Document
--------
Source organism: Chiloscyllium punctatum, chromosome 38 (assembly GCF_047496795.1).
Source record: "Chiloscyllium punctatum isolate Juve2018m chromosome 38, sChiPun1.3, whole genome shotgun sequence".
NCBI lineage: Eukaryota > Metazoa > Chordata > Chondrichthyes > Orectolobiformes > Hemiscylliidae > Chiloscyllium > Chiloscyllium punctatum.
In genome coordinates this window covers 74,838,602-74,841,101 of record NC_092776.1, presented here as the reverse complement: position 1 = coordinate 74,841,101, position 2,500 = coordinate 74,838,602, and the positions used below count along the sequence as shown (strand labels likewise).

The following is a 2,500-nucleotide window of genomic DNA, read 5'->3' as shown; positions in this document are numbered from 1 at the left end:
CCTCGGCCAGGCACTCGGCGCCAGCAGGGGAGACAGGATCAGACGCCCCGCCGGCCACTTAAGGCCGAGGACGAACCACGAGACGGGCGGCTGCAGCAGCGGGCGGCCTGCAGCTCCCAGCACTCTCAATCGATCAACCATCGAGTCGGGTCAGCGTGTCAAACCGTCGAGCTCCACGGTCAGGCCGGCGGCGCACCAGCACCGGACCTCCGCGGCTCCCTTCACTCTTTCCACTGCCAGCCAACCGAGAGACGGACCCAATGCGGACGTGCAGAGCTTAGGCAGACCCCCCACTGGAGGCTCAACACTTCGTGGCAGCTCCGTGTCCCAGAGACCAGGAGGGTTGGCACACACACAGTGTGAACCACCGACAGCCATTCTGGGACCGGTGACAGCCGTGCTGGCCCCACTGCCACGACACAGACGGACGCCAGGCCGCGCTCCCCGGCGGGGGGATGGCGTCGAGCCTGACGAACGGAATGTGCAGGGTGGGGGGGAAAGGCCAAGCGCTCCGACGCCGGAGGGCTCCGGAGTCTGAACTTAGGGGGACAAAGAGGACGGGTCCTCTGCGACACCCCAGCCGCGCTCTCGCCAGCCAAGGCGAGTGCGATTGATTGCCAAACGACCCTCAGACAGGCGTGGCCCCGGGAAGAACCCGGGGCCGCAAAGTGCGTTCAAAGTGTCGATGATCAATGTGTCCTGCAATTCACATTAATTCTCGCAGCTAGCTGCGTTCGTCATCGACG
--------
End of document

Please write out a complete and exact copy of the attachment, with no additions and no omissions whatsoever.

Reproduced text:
Source organism: Chiloscyllium punctatum, chromosome 38 (assembly GCF_047496795.1).
Source record: "Chiloscyllium punctatum isolate Juve2018m chromosome 38, sChiPun1.3, whole genome shotgun sequence".
NCBI lineage: Eukaryota > Metazoa > Chordata > Chondrichthyes > Orectolobiformes > Hemiscylliidae > Chiloscyllium > Chiloscyllium punctatum.
In genome coordinates this window covers 74,838,602-74,841,101 of record NC_092776.1, presented here as the reverse complement: position 1 = coordinate 74,841,101, position 2,500 = coordinate 74,838,602, and the positions used below count along the sequence as shown (strand labels likewise).

The following is a 2,500-nucleotide window of genomic DNA, read 5'->3' as shown; positions in this document are numbered from 1 at the left end:
CCTCGGCCAGGCACTCGGCGCCAGCAGGGGAGACAGGATCAGACGCCCCGCCGGCCACTTAAGGCCGAGGACGAACCACGAGACGGGCGGCTGCAGCAGCGGGCGGCCTGCAGCTCCCAGCACTCTCAATCGATCAACCATCGAGTCGGGTCAGCGTGTCAAACCGTCGAGCTCCACGGTCAGGCCGGCGGCGCACCAGCACCGGACCTCCGCGGCTCCCTTCACTCTTTCCACTGCCAGCCAACCGAGAGACGGACCCAATGCGGACGTGCAGAGCTTAGGCAGACCCCCCACTGGAGGCTCAACACTTCGTGGCAGCTCCGTGTCCCAGAGACCAGGAGGGTTGGCACACACACAGTGTGAACCACCGACAGCCATTCTGGGACCGGTGACAGCCGTGCTGGCCCCACTGCCACGACACAGACGGACGCCAGGCCGCGCTCCCCGGCGGGGGGATGGCGTCGAGCCTGACGAACGGAATGTGCAGGGTGGGGGGGAAAGGCCAAGCGCTCCGACGCCGGAGGGCTCCGGAGTCTGAACTTAGGGGGACAAAGAGGACGGGTCCTCTGCGACACCCCAGCCGCGCTCTCGCCAGCCAAGGCGAGTGCGATTGATTGCCAAACGACCCTCAGACAGGCGTGGCCCCGGGAAGAACCCGGGGCCGCAAAGTGCGTTCAAAGTGTCGATGATCAATGTGTCCTGCAATTCACATTAATTCTCGCAGCTAGCTGCGTTCGTCATCGACG